For insured patients you need to speak with the Insurance company and obtain an authorisation code. Depending on the details of the problem and the specific Insurance company you may need to obtain a referral letter from your GP. Self-paying patients do not strictly require a GP referral, but this is often helpful as it will include details of your medical history. Contact my secretary to arrange an appointment with me at your convenience and provide details of the authorisation code and your Insurance company if relevant.
When I see you in clinic at your preferred location and time, I will ask you all about your symptoms and restrictions and any other clinically relevant issues. I will undertake a thorough, targeted clinical examination and then arrange any necessary investigations if these are indicated. Once we have established the diagnosis and extent of your condition I will be able to fully explain and discuss the available management options with you and we can agree on the best course of action for you and your circumstances.
Where a plan is made for surgery, you may need to check with the Insurer again before proceeding. We will place you on the waiting list and liaise with you to offer you a suitable and convenient date for your procedure. You will also be contacted for health screening, and may need to attend the hospital for pre-operative blood tests or an anaesthetic medical check-up if there is any significant medical history.
You will be advised what time to attend the hospital for your operation and what time to stop eating and drinking from, as well as whether or not you need to stop any medication in advance. When you arrive at the hospital on your day of surgery, the nursing staff will have some paperwork to complete, and will assist you to get ready. I will confirm your consent for the procedure and draw a mark on the appropriate leg / foot/ toe.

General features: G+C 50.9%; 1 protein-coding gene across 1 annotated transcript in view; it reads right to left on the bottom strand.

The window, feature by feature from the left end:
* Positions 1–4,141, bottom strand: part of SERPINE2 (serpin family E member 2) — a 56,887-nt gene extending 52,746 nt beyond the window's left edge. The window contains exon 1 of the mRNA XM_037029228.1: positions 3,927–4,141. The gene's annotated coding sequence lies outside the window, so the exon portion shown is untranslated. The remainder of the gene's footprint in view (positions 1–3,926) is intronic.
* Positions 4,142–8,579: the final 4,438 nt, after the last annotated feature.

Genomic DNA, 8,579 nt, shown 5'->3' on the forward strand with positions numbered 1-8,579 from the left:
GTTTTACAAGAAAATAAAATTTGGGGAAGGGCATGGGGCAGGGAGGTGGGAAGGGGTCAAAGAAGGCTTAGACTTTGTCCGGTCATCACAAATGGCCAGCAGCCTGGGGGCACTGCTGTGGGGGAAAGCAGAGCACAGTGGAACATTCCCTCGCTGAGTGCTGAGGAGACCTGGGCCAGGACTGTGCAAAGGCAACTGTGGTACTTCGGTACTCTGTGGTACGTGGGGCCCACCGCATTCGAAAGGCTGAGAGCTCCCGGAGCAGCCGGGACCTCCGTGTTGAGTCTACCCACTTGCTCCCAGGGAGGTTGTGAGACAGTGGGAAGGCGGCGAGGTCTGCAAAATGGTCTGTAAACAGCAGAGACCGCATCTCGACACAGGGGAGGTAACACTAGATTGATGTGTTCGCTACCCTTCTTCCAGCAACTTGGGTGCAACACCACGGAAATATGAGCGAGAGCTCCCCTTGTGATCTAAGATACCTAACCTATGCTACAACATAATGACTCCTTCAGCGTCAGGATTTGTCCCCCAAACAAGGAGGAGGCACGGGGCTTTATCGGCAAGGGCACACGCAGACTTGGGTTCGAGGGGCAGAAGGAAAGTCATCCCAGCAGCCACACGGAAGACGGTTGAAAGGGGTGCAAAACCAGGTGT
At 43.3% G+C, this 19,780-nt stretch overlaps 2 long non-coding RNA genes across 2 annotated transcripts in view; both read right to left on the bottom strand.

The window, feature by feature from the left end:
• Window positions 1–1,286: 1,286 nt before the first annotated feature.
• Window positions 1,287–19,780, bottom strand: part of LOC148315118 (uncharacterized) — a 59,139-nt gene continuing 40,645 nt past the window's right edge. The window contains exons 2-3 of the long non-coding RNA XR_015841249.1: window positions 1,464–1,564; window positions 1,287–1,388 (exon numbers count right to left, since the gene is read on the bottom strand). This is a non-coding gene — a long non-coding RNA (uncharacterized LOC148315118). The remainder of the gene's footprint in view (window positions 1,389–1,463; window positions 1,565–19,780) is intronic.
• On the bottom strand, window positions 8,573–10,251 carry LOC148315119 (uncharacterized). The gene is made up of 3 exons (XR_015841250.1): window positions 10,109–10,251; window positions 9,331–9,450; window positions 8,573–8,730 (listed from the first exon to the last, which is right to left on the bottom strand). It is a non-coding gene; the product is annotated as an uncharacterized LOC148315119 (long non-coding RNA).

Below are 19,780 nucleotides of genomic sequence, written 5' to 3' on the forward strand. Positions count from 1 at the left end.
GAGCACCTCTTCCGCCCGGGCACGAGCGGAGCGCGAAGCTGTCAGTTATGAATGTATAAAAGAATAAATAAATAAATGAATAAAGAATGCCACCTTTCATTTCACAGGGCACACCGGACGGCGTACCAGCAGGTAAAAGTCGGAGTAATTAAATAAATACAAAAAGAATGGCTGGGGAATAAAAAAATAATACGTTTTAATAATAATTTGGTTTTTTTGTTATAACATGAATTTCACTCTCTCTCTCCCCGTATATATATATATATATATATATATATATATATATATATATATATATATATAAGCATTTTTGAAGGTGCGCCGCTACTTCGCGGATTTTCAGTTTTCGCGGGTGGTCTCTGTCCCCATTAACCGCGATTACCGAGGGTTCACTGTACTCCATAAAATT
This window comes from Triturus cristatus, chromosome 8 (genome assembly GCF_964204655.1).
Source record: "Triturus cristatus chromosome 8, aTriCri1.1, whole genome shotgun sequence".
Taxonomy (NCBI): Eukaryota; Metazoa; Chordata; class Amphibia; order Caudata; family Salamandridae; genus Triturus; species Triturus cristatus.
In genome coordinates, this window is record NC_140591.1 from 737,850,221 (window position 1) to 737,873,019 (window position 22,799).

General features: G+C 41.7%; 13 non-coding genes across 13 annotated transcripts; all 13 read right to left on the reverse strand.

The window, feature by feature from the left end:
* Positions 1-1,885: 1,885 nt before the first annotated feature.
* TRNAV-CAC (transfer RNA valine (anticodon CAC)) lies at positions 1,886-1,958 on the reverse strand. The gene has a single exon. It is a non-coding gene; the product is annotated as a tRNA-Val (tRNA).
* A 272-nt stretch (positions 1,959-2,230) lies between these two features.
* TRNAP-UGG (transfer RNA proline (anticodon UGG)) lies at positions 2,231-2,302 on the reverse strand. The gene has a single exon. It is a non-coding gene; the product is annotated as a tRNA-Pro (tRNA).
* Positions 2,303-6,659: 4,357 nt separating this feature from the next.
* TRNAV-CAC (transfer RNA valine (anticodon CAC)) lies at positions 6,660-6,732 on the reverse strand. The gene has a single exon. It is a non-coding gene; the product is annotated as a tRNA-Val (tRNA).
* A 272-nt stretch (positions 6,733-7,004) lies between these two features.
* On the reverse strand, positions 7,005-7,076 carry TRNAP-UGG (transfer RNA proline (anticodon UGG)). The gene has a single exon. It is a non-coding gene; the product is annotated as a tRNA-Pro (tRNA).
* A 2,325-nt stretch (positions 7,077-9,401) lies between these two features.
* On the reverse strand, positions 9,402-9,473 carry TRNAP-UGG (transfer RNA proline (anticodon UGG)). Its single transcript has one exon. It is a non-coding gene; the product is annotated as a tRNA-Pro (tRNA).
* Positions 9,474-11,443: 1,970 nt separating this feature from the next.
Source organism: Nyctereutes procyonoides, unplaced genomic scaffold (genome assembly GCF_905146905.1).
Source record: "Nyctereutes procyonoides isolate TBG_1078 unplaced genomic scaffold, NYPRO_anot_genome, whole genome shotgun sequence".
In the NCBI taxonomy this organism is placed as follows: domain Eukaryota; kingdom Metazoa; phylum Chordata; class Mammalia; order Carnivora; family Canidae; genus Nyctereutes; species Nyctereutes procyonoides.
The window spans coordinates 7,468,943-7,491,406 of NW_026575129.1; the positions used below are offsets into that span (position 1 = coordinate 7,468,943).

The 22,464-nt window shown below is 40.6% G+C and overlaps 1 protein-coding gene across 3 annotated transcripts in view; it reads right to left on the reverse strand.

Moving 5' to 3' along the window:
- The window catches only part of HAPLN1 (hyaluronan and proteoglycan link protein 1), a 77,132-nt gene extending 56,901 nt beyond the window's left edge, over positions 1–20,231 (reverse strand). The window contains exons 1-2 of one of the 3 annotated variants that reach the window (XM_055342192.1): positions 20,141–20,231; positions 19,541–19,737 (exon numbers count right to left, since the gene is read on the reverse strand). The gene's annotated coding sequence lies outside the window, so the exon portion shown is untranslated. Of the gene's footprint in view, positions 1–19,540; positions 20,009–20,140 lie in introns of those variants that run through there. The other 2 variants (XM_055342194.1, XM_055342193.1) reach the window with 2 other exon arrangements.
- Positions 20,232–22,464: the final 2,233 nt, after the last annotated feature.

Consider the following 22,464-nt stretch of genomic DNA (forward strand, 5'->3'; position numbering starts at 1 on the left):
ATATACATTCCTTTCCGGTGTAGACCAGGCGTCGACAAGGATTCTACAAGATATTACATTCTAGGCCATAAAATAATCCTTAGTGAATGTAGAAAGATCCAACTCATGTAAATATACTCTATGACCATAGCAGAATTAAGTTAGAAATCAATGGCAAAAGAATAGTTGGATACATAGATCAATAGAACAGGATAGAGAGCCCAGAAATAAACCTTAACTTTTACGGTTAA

For some surgery a general anaesthetic (GA) is necessary, where you will be asleep. For other procedures it is possible to keep you awake by using local or regional anaesthesia. For cases where a GA will be used, the anaesthetist will introduce him/herself to you and discuss the anaesthetic plan with you.
After surgery, the recovery time and rehabilitation will depend on the exact procedure(s) undertaken, but the following serve as a rough guide:
Expect to be discharged home on the day of surgery with a special shoe. You will be allowed to walk immediately in the post-operative shoe, but I advise spending as little time as possible on your feet, and keeping them elevated as much as possible for the first 2 weeks. You can see your GP practice nurse at 2 weeks for a wound check. After 2 weeks, once the wounds are fully healed you can slowly increase the amount of time on your feet, but continue to use the post-operative shoe for as long as instructed. I will usually see you in my clinic around the 6 week stage and at this point we will aim to get you back into your own shoes and back to usual activities. Beware you will experience significant swelling of your foot for a good 6 months after your surgery.
Be prepared for an overnight stay although it may be that you are discharged home on the day of surgery. You will initially have a temporary plaster of paris ‘backslab’ cast, and instructions to remain non weight-bearing with the help of crutches. I will see you in clinic at 2 weeks for a wound check and change to a full cast. You will need to stay non weight-bearing on the foot for at least 6 weeks, when I will see you again to remove the cast and get an X-ray of the foot to assess healing progress. I will aim to then allow you to start weight bearing in a protective boot for a further 6 weeks, after which you should be able to return to your usual footwear and activity. Significant swelling is to be expected for at least 6 months, and it will be 6 to 9 months before your foot feels good. We will usually prescribe you some anticoagulant (blood-thinning) medication for the period whilst you remain non weight-bearing in order to reduce your risk of developing VTE (venous thromboembolism), also known as blood clots/ DVT (deep vein thrombosis)/ or ‘economy class syndrome’.